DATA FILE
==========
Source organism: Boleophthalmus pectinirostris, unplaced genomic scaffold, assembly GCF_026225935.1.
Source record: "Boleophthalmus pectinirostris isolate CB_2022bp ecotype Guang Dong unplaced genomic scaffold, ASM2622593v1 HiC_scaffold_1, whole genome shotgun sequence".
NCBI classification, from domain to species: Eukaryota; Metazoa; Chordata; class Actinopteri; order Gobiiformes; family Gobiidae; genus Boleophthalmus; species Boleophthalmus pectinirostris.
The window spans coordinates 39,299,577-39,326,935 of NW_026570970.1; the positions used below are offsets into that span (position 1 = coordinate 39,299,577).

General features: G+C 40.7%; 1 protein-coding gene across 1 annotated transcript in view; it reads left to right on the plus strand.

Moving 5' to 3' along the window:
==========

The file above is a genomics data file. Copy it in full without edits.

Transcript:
Source organism: Boleophthalmus pectinirostris, unplaced genomic scaffold, assembly GCF_026225935.1.
Source record: "Boleophthalmus pectinirostris isolate CB_2022bp ecotype Guang Dong unplaced genomic scaffold, ASM2622593v1 HiC_scaffold_1, whole genome shotgun sequence".
NCBI classification, from domain to species: Eukaryota; Metazoa; Chordata; class Actinopteri; order Gobiiformes; family Gobiidae; genus Boleophthalmus; species Boleophthalmus pectinirostris.
The window spans coordinates 39,299,577-39,326,935 of NW_026570970.1; the positions used below are offsets into that span (position 1 = coordinate 39,299,577).

General features: G+C 40.7%; 1 protein-coding gene across 1 annotated transcript in view; it reads left to right on the plus strand.

Moving 5' to 3' along the window: